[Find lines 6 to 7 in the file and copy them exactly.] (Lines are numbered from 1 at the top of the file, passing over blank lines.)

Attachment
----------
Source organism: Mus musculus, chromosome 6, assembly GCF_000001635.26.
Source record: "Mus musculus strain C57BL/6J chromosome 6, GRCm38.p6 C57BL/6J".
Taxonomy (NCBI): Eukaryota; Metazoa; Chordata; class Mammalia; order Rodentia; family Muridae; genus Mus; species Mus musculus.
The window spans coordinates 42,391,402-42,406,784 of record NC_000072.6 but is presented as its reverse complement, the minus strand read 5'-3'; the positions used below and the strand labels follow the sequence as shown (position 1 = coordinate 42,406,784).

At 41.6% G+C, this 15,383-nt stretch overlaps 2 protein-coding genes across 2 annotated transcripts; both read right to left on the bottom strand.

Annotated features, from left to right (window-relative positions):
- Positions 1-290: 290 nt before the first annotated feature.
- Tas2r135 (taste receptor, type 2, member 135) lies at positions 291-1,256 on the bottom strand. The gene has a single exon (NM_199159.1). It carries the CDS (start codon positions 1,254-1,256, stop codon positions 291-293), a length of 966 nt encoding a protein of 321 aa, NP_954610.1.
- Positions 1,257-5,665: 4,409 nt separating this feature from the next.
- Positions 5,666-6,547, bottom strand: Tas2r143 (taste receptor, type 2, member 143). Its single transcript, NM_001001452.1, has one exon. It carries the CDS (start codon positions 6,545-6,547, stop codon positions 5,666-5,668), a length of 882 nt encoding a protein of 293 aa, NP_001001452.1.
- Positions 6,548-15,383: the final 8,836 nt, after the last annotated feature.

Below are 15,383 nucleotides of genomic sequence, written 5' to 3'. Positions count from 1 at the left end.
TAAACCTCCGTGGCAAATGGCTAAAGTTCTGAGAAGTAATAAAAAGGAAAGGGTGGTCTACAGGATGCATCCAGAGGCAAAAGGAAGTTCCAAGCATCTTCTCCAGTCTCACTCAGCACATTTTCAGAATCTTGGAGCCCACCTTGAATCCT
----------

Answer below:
Annotated features, from left to right (window-relative positions):
- Positions 1-290: 290 nt before the first annotated feature.